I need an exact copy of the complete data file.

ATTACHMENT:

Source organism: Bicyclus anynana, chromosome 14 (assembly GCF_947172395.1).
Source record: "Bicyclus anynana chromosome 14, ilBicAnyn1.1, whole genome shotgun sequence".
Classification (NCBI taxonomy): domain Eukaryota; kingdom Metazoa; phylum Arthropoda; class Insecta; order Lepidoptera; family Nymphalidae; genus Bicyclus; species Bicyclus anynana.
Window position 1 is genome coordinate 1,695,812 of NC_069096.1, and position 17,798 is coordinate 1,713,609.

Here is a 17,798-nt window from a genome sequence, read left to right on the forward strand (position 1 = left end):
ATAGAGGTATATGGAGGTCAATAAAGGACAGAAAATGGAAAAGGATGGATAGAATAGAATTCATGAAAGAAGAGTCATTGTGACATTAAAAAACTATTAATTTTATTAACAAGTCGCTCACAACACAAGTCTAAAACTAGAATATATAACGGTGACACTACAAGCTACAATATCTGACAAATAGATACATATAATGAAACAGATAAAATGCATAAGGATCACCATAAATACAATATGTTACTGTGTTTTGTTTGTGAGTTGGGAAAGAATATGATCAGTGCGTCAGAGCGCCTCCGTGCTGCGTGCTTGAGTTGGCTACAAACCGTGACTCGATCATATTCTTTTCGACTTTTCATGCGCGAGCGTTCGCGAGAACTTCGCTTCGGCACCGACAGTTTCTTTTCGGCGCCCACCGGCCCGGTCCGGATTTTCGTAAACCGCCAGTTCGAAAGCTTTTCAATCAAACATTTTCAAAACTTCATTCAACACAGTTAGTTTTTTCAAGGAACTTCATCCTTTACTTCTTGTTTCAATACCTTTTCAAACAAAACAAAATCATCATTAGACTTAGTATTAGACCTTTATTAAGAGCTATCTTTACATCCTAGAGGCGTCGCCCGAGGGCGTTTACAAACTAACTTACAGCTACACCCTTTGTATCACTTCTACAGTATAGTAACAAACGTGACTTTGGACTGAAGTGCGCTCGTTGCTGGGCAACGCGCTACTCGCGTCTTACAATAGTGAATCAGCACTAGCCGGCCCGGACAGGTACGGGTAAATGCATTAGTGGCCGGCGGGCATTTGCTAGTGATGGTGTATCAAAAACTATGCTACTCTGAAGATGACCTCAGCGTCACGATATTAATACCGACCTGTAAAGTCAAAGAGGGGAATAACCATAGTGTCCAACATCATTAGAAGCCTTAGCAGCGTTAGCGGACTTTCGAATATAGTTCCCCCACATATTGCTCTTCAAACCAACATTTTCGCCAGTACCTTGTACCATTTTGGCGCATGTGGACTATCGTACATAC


Source organism: Bicyclus anynana, chromosome 14 (assembly GCF_947172395.1).
Source record: "Bicyclus anynana chromosome 14, ilBicAnyn1.1, whole genome shotgun sequence".
Classification (NCBI taxonomy): domain Eukaryota; kingdom Metazoa; phylum Arthropoda; class Insecta; order Lepidoptera; family Nymphalidae; genus Bicyclus; species Bicyclus anynana.
Window position 1 is genome coordinate 1,695,812 of NC_069096.1, and position 17,798 is coordinate 1,713,609.

Here is a 17,798-nt window from a genome sequence, read left to right on the forward strand (position 1 = left end):
ATAGAGGTATATGGAGGTCAATAAAGGACAGAAAATGGAAAAGGATGGATAGAATAGAATTCATGAAAGAAGAGTCATTGTGACATTAAAAAACTATTAATTTTATTAACAAGTCGCTCACAACACAAGTCTAAAACTAGAATATATAACGGTGACACTACAAGCTACAATATCTGACAAATAGATACATATAATGAAACAGATAAAATGCATAAGGATCACCATAAATACAATATGTTACTGTGTTTTGTTTGTGAGTTGGGAAAGAATATGATCAGTGCGTCAGAGCGCCTCCGTGCTGCGTGCTTGAGTTGGCTACAAACCGTGACTCGATCATATTCTTTTCGACTTTTCATGCGCGAGCGTTCGCGAGAACTTCGCTTCGGCACCGACAGTTTCTTTTCGGCGCCCACCGGCCCGGTCCGGATTTTCGTAAACCGCCAGTTCGAAAGCTTTTCAATCAAACATTTTCAAAACTTCATTCAACACAGTTAGTTTTTTCAAGGAACTTCATCCTTTACTTCTTGTTTCAATACCTTTTCAAACAAAACAAAATCATCATTAGACTTAGTATTAGACCTTTATTAAGAGCTATCTTTACATCCTAGAGGCGTCGCCCGAGGGCGTTTACAAACTAACTTACAGCTACACCCTTTGTATCACTTCTACAGTATAGTAACAAACGTGACTTTGGACTGAAGTGCGCTCGTTGCTGGGCAACGCGCTACTCGCGTCTTACAATAGTGAATCAGCACTAGCCGGCCCGGACAGGTACGGGTAAATGCATTAGTGGCCGGCGGGCATTTGCTAGTGATGGTGTATCAAAAACTATGCTACTCTGAAGATGACCTCAGCGTCACGATATTAATACCGACCTGTAAAGTCAAAGAGGGGAATAACCATAGTGTCCAACATCATTAGAAGCCTTAGCAGCGTTAGCGGACTTTCGAATATAGTTCCCCCACATATTGCTCTTCAAACCAACATTTTCGCCAGTACCTTGTACCATTTTGGCGCATGTGGACTATCGTACATAC